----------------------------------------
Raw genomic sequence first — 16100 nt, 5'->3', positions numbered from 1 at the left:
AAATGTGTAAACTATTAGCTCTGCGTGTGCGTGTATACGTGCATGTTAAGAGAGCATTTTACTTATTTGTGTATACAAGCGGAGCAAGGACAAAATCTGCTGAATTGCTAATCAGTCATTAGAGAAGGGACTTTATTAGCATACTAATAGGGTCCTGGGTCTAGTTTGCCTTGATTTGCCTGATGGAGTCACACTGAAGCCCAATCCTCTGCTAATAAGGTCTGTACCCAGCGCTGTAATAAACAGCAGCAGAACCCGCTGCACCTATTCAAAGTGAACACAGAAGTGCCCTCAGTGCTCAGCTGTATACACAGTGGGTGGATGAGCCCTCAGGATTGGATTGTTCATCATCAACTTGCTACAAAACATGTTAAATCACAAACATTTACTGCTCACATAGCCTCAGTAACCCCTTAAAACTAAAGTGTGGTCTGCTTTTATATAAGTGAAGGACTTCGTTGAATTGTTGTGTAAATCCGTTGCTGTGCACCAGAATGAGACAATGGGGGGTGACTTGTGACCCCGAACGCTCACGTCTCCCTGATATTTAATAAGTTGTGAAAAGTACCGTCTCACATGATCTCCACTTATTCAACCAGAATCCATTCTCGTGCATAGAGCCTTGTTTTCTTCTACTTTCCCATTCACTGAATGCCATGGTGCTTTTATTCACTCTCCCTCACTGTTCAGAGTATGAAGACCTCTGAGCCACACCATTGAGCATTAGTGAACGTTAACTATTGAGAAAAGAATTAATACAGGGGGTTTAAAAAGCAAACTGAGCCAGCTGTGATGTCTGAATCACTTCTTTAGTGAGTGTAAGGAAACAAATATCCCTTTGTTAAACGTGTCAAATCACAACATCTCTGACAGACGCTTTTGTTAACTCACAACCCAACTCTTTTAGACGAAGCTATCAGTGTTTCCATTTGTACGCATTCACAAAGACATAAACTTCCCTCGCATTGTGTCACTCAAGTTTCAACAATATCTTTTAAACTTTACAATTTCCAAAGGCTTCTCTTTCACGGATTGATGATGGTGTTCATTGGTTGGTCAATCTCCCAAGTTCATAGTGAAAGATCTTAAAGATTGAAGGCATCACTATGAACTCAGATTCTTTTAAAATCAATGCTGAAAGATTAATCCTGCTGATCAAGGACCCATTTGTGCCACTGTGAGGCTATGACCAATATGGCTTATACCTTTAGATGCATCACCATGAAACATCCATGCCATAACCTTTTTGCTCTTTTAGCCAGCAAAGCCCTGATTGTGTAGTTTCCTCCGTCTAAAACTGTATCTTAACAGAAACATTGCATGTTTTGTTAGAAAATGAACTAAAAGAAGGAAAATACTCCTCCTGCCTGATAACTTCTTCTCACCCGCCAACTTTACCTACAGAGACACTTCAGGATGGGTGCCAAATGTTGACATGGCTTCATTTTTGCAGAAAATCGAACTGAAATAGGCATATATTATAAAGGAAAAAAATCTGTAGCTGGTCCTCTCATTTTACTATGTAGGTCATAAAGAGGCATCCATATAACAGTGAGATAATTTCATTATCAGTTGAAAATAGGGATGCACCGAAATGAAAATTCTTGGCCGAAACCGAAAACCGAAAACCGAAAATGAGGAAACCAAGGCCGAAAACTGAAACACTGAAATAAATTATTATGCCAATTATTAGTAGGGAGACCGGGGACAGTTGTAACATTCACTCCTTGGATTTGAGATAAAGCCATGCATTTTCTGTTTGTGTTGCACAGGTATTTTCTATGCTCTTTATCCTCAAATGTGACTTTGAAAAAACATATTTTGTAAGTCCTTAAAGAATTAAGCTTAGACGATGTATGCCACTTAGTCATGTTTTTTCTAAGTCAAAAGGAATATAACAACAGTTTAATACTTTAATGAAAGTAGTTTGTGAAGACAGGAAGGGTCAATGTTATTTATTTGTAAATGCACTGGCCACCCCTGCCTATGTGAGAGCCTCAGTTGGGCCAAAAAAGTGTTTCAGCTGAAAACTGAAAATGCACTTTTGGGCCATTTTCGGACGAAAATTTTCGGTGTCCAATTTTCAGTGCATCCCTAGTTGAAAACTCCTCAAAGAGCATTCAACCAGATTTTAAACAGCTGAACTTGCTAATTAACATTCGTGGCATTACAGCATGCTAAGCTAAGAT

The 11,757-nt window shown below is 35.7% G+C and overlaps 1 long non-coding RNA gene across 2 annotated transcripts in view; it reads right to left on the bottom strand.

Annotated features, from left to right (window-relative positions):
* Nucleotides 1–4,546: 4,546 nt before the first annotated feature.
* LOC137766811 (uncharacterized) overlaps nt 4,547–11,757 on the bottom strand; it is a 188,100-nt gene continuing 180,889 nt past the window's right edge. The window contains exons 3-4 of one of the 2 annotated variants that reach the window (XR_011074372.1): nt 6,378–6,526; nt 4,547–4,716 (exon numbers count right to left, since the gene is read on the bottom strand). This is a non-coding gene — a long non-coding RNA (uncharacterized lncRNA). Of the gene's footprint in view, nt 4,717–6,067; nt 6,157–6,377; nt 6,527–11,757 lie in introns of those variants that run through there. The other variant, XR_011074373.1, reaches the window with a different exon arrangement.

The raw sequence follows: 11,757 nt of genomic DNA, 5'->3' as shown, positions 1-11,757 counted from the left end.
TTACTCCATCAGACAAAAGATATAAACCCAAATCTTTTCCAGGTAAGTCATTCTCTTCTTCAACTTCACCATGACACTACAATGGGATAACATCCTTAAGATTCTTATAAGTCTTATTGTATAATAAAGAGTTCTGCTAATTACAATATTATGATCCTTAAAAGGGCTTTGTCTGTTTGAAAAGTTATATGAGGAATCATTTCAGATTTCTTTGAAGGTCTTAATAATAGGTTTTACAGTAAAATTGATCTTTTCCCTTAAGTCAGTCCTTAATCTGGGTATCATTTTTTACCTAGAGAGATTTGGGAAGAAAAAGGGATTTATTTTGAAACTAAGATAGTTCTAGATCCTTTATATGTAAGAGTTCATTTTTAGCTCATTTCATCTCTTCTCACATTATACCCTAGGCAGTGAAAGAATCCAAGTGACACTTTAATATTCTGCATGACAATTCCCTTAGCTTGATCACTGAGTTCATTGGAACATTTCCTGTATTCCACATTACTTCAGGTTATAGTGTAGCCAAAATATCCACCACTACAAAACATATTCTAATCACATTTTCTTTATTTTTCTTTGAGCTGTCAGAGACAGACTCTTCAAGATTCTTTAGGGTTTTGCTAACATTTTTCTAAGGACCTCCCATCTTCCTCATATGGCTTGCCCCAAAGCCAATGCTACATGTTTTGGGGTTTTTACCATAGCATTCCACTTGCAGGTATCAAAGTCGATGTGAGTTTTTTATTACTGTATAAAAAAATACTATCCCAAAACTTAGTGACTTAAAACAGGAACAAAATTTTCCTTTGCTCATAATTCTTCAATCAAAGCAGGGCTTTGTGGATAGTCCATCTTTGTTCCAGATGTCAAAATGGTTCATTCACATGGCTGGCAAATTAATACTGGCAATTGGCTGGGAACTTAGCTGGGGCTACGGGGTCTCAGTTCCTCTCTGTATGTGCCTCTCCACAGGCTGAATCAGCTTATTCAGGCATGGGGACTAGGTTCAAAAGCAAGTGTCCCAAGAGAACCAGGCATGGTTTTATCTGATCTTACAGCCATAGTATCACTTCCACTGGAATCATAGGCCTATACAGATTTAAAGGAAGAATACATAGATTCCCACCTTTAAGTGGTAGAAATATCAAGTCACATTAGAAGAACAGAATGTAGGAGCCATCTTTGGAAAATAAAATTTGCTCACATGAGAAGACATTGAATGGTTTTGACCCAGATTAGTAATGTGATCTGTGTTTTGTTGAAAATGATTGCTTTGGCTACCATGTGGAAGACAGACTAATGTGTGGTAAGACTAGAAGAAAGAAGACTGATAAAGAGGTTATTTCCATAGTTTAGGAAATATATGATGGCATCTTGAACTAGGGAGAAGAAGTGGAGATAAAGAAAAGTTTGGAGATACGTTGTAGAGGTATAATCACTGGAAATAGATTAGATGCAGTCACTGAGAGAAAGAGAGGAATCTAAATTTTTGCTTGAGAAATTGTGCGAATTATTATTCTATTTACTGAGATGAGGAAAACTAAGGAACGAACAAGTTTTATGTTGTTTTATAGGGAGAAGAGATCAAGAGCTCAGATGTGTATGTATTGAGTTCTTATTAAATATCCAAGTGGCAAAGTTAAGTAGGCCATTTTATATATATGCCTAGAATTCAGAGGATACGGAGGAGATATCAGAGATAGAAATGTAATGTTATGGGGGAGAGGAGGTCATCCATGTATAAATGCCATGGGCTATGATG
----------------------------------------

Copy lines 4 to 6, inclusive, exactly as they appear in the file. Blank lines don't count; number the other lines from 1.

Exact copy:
Annotated features, from left to right (window-relative positions):
* Nucleotides 1–4,546: 4,546 nt before the first annotated feature.
* LOC137766811 (uncharacterized) overlaps nt 4,547–11,757 on the bottom strand; it is a 188,100-nt gene continuing 180,889 nt past the window's right edge. The window contains exons 3-4 of one of the 2 annotated variants that reach the window (XR_011074372.1): nt 6,378–6,526; nt 4,547–4,716 (exon numbers count right to left, since the gene is read on the bottom strand). This is a non-coding gene — a long non-coding RNA (uncharacterized lncRNA). Of the gene's footprint in view, nt 4,717–6,067; nt 6,157–6,377; nt 6,527–11,757 lie in introns of those variants that run through there. The other variant, XR_011074373.1, reaches the window with a different exon arrangement.